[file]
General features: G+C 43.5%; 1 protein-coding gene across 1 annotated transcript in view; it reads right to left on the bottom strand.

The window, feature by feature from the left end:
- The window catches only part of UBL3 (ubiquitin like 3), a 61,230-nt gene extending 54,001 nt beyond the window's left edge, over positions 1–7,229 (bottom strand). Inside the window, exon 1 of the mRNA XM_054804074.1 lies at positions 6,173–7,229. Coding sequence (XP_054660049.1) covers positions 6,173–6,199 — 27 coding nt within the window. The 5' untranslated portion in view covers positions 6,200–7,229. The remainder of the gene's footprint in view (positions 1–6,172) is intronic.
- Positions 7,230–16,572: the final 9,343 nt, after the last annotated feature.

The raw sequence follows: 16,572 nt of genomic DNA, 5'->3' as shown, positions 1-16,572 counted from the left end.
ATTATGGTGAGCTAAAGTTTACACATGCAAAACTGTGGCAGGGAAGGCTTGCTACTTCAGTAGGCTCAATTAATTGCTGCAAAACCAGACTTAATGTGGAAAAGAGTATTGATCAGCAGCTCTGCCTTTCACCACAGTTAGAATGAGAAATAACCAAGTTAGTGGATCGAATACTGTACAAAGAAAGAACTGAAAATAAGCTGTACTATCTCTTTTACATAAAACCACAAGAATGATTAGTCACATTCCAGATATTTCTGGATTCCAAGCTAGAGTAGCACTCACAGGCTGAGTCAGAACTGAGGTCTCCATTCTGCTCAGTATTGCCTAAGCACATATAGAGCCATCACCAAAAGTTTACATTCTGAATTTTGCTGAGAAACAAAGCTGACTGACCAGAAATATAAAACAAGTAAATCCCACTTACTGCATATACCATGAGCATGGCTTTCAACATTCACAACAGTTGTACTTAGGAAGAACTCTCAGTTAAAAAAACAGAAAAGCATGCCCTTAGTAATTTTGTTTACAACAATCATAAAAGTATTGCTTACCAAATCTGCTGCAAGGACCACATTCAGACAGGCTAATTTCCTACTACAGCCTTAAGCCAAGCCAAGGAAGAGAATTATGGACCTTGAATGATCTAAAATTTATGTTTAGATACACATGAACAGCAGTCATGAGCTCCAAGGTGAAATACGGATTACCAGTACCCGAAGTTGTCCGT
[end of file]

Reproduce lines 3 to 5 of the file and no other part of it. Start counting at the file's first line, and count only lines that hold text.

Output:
- The window catches only part of UBL3 (ubiquitin like 3), a 61,230-nt gene extending 54,001 nt beyond the window's left edge, over positions 1–7,229 (bottom strand). Inside the window, exon 1 of the mRNA XM_054804074.1 lies at positions 6,173–7,229. Coding sequence (XP_054660049.1) covers positions 6,173–6,199 — 27 coding nt within the window. The 5' untranslated portion in view covers positions 6,200–7,229. The remainder of the gene's footprint in view (positions 1–6,172) is intronic.
- Positions 7,230–16,572: the final 9,343 nt, after the last annotated feature.

The raw sequence follows: 16,572 nt of genomic DNA, 5'->3' as shown, positions 1-16,572 counted from the left end.